George F. Kennan

  • The Last Wise Man

    An introduction to the diaries of George F. Kennan

  • Sketches From a Life

  • Back From the Brink

    Here is an arms-control plan, based on a new nuclear strategy, that requires no negotiations, no treaties, and no verification—a plan that the United States and its allies, taking arms control into their own hands, can implement unilaterally, thereby immediately reducing the risk of a nuclear confrontation.

  • America's Unstable Soviet Policy

    What has caused the deterioration of relations between the United States and the Soviet Union since 1974? George F. Kennan argues that it has had less to do with external reality than with the shifting impulses of the American political establishment. Mr. Kennan, a Foreign Service officer for twenty-six years and a former ambassador to the Soviet Union and to Yugoslavia, is one of the leading Western scholars of Russian affairs. He is the author of numerous books, including Realities of American foreign Policy, Russia and the West Under Lenin and Stalin, and The Nuclear Delusion, and has won two Pulitzer Prizes and two National Book Awards. He is now professor emeritus at the Institute for Advanced Study, at Princeton University.

  • The Price We Paid for War

    Diplomat and historian , GEORGE F. KENNAN entered our Foreign Service in 1926 following his graduation from Princeton. He served as a Russian-speaking aide to Ambassador Bullitt from 1933 to 1935; was in Prague at the time of the Czechoslovakia subjugation, in Berlin until Pearl Harbor; and was our ambassador to Moscow from 1952 to 1953 and to Yugoslavia from 1961 to 1963.

  • Stalin and China

    The paper which follows has been drawn from GEORGE F. KENNAN’S new book, RUSSIA AND THE WEST UNDER LENIN AND STALIN, the Book-of-the-Month Club selection for dune. Mr. Kennan entered the Foreign Service in 1926, following his graduation from Princeton. He was the invaluable Russian-speaking aide to Ambassador Bullitt in Moscow from 1933 to 1935, was in Prague at the time of Czechoslovakia’s disintegration, in Berlin until Pearl Harbor, and was our Ambassador to Moscow from 1952 to 1953. One of our most authoritative scholars of the Soviet system, he is today the Ambassador to Yugoslavia.

  • Foreign Policy and Christian Conscience

    Speaking as a Presbyterian and also as a diplomat who has served in Berlin, Vienna, Prague, Riga, Lisbon, Moscow, and Washington, George F. Kennan addresses the Christian responsibility in international life

  • American Troops in Russia: The True Record

    During his recent residence in England, GEORGE KENNAN, our former ambassador to Russia, found himself obliged on sacral occasions to explain to European audiences the reasons for the American participation in the Allied intervention in Russia in 1918-1920. The following article represents the result of recent researches into an episode that was long surrounded by confusion and obscurity.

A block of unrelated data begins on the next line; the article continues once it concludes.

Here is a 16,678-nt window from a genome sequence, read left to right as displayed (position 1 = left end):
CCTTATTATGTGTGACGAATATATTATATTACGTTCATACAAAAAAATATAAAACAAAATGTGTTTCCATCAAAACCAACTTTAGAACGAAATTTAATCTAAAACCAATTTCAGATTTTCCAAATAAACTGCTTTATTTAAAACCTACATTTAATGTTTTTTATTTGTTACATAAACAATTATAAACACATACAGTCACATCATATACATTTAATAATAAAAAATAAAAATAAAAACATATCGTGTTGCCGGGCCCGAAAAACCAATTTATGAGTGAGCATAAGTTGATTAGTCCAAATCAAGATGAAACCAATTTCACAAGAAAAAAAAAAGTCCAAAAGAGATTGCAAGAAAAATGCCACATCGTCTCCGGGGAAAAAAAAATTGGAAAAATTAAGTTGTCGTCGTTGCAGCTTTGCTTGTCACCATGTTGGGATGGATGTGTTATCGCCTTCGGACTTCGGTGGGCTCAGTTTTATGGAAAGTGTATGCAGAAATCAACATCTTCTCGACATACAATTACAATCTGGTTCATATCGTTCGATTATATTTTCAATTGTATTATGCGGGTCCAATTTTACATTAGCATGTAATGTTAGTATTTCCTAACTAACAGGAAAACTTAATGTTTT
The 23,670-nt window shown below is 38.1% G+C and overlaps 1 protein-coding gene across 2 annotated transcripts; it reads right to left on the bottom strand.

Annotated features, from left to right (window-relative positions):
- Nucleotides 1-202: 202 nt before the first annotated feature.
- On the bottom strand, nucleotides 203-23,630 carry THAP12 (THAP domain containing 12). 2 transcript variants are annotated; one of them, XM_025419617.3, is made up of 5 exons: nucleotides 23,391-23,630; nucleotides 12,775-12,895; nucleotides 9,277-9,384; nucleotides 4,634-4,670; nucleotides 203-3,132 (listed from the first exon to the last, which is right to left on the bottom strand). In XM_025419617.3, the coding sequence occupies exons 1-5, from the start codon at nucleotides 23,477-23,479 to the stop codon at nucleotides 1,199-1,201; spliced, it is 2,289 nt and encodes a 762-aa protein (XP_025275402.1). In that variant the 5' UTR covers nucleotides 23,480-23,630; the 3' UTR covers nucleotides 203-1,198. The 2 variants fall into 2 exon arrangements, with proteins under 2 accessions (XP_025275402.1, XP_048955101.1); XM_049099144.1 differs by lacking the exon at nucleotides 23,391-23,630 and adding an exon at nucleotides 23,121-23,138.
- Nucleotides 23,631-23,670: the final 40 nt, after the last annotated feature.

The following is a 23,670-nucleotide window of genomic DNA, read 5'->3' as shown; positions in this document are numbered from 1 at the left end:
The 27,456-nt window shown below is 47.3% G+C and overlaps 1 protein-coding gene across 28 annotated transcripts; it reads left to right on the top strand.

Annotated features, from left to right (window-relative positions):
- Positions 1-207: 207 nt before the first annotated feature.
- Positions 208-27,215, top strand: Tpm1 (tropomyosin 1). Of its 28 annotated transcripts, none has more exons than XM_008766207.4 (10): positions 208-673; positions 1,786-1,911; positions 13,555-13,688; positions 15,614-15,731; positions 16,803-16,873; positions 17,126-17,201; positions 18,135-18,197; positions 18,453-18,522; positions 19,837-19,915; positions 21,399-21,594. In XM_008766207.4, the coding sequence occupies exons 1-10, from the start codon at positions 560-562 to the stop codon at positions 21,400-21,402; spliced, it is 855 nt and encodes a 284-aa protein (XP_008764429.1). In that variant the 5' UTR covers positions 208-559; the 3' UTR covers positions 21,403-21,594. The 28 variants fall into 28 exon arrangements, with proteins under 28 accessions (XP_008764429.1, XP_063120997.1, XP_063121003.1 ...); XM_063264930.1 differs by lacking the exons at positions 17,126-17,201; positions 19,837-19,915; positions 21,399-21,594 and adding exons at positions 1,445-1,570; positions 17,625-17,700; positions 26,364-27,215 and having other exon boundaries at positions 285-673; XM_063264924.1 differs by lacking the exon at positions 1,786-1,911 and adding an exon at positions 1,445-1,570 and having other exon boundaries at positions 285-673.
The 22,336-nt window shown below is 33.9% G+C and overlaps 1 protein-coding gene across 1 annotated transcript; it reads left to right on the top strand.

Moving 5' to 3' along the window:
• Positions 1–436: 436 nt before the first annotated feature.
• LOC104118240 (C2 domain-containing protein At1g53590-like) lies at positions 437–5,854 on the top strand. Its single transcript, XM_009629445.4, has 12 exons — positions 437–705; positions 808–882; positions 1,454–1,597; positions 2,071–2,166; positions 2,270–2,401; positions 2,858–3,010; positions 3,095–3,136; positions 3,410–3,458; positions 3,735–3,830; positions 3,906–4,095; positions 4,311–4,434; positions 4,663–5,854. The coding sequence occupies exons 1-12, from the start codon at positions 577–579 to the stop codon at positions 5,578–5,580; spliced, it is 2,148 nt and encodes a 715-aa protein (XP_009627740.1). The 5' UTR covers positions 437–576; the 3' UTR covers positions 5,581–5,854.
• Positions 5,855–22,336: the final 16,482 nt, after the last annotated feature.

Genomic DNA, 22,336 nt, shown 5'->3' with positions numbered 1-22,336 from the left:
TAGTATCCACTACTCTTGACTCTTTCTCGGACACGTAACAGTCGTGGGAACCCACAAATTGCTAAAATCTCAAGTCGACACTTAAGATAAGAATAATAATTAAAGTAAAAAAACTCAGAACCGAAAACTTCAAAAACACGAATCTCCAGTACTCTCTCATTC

• The Illusion of Security

    Each year the Atlantic takes its pick of the more notable commencement addresses, and this year we are proud to print the words spoken by GEORGE F. KENNAN to the seniors of Radcliffe College. A former ambassador, who spent many years in Russia, a former policy-maker of our Slate Department, Mr. Kennan knows full well the necessity of national security. He also knows the risks we run if we attempt to establish internal policing which parallels that of the police state.

  • Training for Statesmanship

    AMBASSADOR GEORGE F. KENNAN,who was expelled from Moscow in 1952 by the Kremlin, has a profound knowledge of Germany, Russia, and the borderlands between. He entered the Foreign Service in 1926, following his graduation from Princeton. His first assignments took him to Switzerland, Germany, Estonia, and Latvia, after which he pursued Russian studies for two years at the University of Berlin. From 1933 to 1935 he was the invaluable Russian-speaking Aide to Ambassador Bullitt in Moscow, and remained there until 1937. In 1938 and 1939 he was in Prague, where he witnessed the disintegration of Czechoslovakia under the Nazi pressures. The war years were spent in Berlin, Lisbon, London, and againMoscow. In 1947, Secretary Marshall appointed Mr. Kennan his “diplomatic chief-of-staff.” Speaking to the Princeton alumni in February, he made these recommendations for the training of young diplomats and students of international affairs.

  • A Russian Experiment in Self-Government